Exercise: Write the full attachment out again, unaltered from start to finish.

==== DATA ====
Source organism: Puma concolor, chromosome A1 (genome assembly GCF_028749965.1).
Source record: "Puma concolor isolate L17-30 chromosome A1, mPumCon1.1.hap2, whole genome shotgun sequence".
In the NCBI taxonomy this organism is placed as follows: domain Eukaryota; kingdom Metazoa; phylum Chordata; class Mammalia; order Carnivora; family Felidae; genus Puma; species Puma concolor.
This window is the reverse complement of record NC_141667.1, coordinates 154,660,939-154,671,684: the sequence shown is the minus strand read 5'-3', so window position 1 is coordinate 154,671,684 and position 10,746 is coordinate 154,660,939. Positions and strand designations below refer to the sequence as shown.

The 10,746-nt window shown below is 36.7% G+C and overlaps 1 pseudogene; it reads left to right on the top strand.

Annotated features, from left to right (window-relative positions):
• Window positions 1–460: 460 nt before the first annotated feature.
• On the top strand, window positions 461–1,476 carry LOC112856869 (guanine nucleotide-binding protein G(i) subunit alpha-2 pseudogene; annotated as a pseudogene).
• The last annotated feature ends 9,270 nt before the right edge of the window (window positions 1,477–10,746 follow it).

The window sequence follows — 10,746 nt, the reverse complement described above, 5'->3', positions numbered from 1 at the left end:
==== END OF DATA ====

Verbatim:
Source organism: Puma concolor, chromosome A1 (genome assembly GCF_028749965.1).
Source record: "Puma concolor isolate L17-30 chromosome A1, mPumCon1.1.hap2, whole genome shotgun sequence".
In the NCBI taxonomy this organism is placed as follows: domain Eukaryota; kingdom Metazoa; phylum Chordata; class Mammalia; order Carnivora; family Felidae; genus Puma; species Puma concolor.
This window is the reverse complement of record NC_141667.1, coordinates 154,660,939-154,671,684: the sequence shown is the minus strand read 5'-3', so window position 1 is coordinate 154,671,684 and position 10,746 is coordinate 154,660,939. Positions and strand designations below refer to the sequence as shown.

The 10,746-nt window shown below is 36.7% G+C and overlaps 1 pseudogene; it reads left to right on the top strand.

Annotated features, from left to right (window-relative positions):
• Window positions 1–460: 460 nt before the first annotated feature.
• On the top strand, window positions 461–1,476 carry LOC112856869 (guanine nucleotide-binding protein G(i) subunit alpha-2 pseudogene; annotated as a pseudogene).
• The last annotated feature ends 9,270 nt before the right edge of the window (window positions 1,477–10,746 follow it).

The window sequence follows — 10,746 nt, the reverse complement described above, 5'->3', positions numbered from 1 at the left end: